As I think about my family history, there's a pattern of living long and being “sharp as a tack” as the saying goes. But why is that? Are there reasons that help people not only live longer lives but keep their minds sharp, too? While factors like exercising and reading help us flex our mental muscles, the one other thing that can keep our brain in shape is our diet. So, is there such a thing as “brain” food? In short, there's no single magical food to ensure a sharp brain as we age. However, research has shown that the best brain foods are the same ones that protect your heart and blood vessels.
Nutritionists emphasize that the most important thing you can do is follow a healthy diet that includes lots of fruits, vegetables, legumes, and whole grains. As for protein, try to get most of it from plant-based sources and fish. Always choose healthy fats when cooking such as olive or canola oils above saturated fats such as butter. Incorporating leafy greens like spinach, collards, broccoli, and kale are important sources of vitamin K, folate, and beta carotene all rich brain-healthy nutrients. But don’t worry, there's more to life—and your plate—than leafy greens!
Yes, fatty! While we generally say to stay away from fat, fatty fishes are an abundant source of the ever so important omega-3 fatty acids. Try to eat fish at least twice a week, and choose varieties such as salmon, cod, canned light tuna, and pollack. If you're not a fan of fish, ask your physician about taking an omega-3 supplement or choose other sources of omega-3’s such as flaxseeds, avocados, and walnuts.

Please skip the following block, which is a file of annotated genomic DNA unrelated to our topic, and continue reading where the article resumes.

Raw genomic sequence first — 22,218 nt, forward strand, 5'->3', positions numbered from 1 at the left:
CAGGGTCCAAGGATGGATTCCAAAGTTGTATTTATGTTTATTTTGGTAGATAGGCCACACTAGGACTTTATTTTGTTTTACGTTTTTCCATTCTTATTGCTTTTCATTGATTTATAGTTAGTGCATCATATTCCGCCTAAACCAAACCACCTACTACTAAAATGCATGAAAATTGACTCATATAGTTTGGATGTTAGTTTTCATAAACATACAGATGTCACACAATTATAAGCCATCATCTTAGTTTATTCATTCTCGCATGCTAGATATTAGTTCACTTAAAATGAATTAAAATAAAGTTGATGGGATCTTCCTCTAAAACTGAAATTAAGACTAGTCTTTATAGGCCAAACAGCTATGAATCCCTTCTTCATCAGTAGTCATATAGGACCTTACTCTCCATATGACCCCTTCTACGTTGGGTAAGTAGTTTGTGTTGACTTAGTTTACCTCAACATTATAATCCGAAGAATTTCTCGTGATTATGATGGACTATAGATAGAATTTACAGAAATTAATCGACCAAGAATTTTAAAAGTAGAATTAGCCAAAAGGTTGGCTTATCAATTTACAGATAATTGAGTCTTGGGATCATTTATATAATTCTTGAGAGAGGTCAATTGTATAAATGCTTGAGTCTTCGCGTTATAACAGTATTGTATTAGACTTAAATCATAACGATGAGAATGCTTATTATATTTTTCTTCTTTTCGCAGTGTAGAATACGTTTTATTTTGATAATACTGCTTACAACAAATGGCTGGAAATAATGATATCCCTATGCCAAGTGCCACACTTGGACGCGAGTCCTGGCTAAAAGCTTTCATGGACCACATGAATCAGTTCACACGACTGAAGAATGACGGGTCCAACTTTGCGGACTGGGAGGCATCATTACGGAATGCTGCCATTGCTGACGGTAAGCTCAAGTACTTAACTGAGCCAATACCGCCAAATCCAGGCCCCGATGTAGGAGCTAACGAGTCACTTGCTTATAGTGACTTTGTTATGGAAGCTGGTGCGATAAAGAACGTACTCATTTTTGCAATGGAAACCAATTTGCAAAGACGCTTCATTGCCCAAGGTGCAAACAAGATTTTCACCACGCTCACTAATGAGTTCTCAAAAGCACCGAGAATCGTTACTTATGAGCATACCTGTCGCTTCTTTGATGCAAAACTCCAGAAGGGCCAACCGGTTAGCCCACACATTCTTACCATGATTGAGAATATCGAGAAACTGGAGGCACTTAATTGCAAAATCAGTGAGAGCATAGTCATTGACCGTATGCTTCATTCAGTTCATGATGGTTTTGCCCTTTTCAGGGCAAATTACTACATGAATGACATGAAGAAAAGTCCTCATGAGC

High in antioxidants, berries can help your body combat inflammation, which may help you avoid longer-term problems with memory function. In 2012, a study published in Annals of Neurology researchers at Harvard's Brigham and Women's Hospital found that women who consumed two or more servings of strawberries and blueberries each week delayed memory decline by up to two-and-a-half years. So, go ahead and add those berries to your oatmeal, yogurt, or even a salad. Whip up a quick smoothie or eat them on their own.
Nuts are excellent sources of protein and healthy fats in general, but walnuts specifically might help to improve memory. Walnuts are high in a type of omega-3 fatty acid called alpha-linolenic acid (ALA), which may help lower blood pressure and protects arteries. That's good for both the heart and brain!
There’s no need to think about which part of your body you're keeping healthy when you eat. If you feed your body a diet rich in vitamins, minerals, and nutrients, it'll take care of you. A healthy diet is important for all aspects of our life and can help us to age gracefully. Please be sure to consult your physician or nutrition professional to be sure you are eating a diet that suits your individual needs.